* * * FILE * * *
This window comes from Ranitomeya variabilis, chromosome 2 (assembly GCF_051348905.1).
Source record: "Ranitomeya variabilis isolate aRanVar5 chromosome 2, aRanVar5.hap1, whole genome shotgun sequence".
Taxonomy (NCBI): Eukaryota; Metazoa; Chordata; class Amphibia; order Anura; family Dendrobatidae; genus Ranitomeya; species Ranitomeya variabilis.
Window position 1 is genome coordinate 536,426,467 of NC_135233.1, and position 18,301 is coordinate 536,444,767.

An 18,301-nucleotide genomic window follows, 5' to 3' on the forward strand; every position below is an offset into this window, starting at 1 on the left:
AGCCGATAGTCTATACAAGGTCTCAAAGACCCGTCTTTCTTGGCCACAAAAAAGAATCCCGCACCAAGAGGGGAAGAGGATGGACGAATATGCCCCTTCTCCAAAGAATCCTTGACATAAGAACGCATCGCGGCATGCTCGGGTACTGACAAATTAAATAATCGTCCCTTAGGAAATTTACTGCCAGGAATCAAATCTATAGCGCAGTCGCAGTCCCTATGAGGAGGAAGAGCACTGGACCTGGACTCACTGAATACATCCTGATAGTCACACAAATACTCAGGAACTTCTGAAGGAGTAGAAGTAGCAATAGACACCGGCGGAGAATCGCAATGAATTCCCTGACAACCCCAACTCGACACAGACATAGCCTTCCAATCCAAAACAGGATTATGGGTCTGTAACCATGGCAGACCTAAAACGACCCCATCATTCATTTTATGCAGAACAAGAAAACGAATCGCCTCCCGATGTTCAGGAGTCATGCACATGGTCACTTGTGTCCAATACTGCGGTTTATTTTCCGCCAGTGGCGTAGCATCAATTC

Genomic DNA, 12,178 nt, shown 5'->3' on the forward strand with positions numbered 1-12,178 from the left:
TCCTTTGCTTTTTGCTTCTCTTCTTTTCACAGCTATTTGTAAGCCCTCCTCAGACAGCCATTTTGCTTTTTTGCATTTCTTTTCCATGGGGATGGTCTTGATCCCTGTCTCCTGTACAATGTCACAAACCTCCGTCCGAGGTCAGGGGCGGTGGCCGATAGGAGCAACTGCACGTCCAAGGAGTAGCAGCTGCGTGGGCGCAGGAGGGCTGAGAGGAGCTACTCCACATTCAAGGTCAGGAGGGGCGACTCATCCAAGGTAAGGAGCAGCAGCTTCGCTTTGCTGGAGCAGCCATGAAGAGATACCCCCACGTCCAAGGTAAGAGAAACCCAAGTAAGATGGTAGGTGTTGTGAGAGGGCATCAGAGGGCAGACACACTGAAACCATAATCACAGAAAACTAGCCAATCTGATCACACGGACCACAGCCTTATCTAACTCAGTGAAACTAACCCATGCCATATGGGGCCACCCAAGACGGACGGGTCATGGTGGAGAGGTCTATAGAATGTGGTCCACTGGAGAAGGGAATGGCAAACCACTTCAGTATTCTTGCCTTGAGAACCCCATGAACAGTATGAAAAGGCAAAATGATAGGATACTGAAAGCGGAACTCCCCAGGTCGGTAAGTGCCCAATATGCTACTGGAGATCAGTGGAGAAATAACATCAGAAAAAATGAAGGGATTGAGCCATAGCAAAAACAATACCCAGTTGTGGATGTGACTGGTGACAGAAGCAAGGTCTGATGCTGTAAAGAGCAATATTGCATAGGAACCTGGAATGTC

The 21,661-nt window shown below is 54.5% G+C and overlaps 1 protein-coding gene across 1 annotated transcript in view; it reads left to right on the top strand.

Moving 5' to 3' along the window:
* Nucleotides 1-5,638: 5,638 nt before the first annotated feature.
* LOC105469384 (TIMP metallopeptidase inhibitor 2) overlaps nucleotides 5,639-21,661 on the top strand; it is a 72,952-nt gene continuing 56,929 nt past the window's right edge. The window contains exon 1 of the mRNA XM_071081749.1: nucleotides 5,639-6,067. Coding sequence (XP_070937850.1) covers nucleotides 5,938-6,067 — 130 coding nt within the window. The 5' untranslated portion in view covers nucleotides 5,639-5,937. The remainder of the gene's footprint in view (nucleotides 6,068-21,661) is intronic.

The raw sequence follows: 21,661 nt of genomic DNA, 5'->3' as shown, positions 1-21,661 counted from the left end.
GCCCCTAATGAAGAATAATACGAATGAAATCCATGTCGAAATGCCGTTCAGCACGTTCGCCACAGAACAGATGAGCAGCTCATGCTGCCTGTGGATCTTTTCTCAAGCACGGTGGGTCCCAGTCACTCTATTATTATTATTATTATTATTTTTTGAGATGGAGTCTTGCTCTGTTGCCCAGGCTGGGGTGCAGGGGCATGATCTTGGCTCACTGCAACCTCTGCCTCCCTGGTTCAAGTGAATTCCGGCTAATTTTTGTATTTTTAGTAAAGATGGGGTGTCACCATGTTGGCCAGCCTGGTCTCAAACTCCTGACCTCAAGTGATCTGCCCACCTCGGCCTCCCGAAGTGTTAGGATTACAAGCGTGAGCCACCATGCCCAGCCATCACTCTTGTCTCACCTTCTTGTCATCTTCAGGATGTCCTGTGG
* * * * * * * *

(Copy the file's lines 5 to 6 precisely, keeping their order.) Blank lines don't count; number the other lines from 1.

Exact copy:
An 18,301-nucleotide genomic window follows, 5' to 3' on the forward strand; every position below is an offset into this window, starting at 1 on the left:
AGCCGATAGTCTATACAAGGTCTCAAAGACCCGTCTTTCTTGGCCACAAAAAAGAATCCCGCACCAAGAGGGGAAGAGGATGGACGAATATGCCCCTTCTCCAAAGAATCCTTGACATAAGAACGCATCGCGGCATGCTCGGGTACTGACAAATTAAATAATCGTCCCTTAGGAAATTTACTGCCAGGAATCAAATCTATAGCGCAGTCGCAGTCCCTATGAGGAGGAAGAGCACTGGACCTGGACTCACTGAATACATCCTGATAGTCACACAAATACTCAGGAACTTCTGAAGGAGTAGAAGTAGCAATAGACACCGGCGGAGAATCGCAATGAATTCCCTGACAACCCCAACTCGACACAGACATAGCCTTCCAATCCAAAACAGGATTATGGGTCTGTAACCATGGCAGACCTAAAACGACCCCATCATTCATTTTATGCAGAACAAGAAAACGAATCGCCTCCCGATGTTCAGGAGTCATGCACATGGTCACTTGTGTCCAATACTGCGGTTTATTTTCCGCCAGTGGCGTAGCATCAATTC